️️〰〰〰️️️PROGRAMME 2022







Anne Cleary

Denis Connolly


Vincent O’Shea





Cleary and Connolly believe that learning begins with looking. Looking closely at things - for the purposes of observation and accurate documentation, or just for the simple pleasure of engaging your mind with the world - affords a deeper learning experience by fixing attention and setting up a remarkably complex and active investigation that begins with the eye and progressively engages the whole mind. The Slow Looking workshop invites you to use a range of simple viewing devices - bug boxes and magnifying glasses - to observe closely samples of biodiversity found on site, and to draw these using the materials provided, in a relaxed atmosphere conducive to conversation.

Exhibition of drawings at the Eco Showboat launch, Kilkenny, August 2021

At the Eco Showboat launch, Kilkenny, August 2021

School of Looking workshop with student teachers, MIC, Limerick, 2018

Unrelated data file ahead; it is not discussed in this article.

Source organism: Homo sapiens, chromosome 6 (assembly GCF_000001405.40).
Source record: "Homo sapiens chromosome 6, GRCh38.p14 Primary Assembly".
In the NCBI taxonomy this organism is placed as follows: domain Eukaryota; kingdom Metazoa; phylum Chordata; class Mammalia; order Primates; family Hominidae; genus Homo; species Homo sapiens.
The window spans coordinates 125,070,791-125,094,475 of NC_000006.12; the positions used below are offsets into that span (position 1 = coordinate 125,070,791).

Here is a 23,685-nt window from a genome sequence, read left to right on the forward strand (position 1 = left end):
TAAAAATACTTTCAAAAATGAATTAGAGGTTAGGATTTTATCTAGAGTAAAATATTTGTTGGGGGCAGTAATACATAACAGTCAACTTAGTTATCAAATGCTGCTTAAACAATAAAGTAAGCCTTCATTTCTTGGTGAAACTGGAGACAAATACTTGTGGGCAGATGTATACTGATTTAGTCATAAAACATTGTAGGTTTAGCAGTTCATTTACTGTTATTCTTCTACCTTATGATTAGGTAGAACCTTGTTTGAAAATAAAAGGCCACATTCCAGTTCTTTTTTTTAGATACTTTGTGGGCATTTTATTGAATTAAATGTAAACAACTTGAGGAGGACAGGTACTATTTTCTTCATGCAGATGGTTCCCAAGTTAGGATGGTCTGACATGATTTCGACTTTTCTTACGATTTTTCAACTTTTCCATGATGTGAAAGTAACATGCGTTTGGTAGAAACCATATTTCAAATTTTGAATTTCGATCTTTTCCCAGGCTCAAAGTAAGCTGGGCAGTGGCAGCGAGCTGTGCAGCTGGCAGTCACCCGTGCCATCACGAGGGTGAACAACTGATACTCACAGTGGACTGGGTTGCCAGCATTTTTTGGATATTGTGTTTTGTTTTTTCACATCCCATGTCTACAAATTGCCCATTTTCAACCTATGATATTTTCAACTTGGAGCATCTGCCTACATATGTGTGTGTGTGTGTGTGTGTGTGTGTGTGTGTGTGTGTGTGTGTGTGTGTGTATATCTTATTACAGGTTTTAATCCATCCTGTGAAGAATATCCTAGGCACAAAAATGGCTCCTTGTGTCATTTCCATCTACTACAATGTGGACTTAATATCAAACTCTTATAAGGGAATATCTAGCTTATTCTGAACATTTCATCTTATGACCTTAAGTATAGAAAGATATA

Study of a spider’s eyes by student teacher, School of Looking, MIC, 2018

School of Looking study of the principles of a river system

School of Looking workshop at Clonmel Junction Festival, 2019

Freshwater food chain: a School of Looking study

Science has traditionally used drawing to document the natural world. Scientist and artist Mary Ward (1827 –1869) published Sketches with the Microscope in 1858, a collection of stunning drawings of microscopic views of nature. Physicist John Tyndall published The Glaciers of the Alps in 1860, an extraordinary document combining literary narrative and drawing with scientific observation. Waterways Ireland holds an archive of over 3,000 drawings and sketches of the inland waterways, fine works of art as well as records and engineering drawings.

We believe that looking closely at things for the purposes of observation and accurate skill based documentation affords a deeper learning experience by fixing attention. Today we have a range of tools to document the biodiversity of the waterways – macro and drone photography/video, electron microscopy…

Building on traditional methodology, but incorporating contemporary technology including digital media and present-day public engagement strategies, we will co-create an artistic database of fresh water biodiversity with communities throughout Ireland, supporting the work of the National Biodiversity Data Centre by sharing sightings as we go.

We can only see what we look at. To look is an act of choice.

—John Berger